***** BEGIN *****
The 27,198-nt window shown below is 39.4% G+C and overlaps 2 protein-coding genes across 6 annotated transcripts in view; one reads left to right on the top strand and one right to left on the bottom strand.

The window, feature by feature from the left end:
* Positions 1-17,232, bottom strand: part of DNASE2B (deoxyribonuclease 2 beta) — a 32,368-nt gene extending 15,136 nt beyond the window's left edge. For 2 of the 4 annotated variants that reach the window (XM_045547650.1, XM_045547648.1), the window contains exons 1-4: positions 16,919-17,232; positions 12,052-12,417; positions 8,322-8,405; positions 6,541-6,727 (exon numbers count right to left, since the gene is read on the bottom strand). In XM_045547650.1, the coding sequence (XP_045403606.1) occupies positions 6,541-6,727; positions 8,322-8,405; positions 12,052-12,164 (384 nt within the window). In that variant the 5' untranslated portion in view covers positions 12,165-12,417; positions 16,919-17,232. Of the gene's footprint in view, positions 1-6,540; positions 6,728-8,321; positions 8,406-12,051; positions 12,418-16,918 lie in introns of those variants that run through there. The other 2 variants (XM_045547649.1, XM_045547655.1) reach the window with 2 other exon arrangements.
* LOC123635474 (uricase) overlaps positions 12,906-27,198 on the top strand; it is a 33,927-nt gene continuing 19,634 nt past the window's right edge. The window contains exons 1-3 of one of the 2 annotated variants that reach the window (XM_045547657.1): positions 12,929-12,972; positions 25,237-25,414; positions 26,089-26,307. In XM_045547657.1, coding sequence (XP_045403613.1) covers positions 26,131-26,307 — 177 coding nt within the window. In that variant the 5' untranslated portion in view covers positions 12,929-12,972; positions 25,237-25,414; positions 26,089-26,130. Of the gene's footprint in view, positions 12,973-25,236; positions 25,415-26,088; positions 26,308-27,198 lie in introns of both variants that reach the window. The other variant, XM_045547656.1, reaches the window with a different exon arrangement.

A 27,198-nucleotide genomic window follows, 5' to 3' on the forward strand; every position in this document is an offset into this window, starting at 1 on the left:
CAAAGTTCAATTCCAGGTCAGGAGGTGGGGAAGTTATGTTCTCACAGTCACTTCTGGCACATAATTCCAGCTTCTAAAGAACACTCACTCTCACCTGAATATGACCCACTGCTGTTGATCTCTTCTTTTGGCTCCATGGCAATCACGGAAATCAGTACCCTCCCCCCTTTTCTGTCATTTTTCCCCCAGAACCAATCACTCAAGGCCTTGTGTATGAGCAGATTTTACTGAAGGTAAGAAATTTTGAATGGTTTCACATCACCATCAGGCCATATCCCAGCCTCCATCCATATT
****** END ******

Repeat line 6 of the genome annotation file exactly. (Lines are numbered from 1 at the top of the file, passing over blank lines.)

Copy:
CAAAGTTCAATTCCAGGTCAGGAGGTGGGGAAGTTATGTTCTCACAGTCACTTCTGGCACATAATTCCAGCTTCTAAAGAACACTCACTCTCACCTGAATATGACCCACTGCTGTTGATCTCTTCTTTTGGCTCCATGGCAATCACGGAAATCAGTACCCTCCCCCCTTTTCTGTCATTTTTCCCCCAGAACCAATCACTCAAGGCCTTGTGTATGAGCAGATTTTACTGAAGGTAAGAAATTTTGAATGGTTTCACATCACCATCAGGCCATATCCCAGCCTCCATCCATATT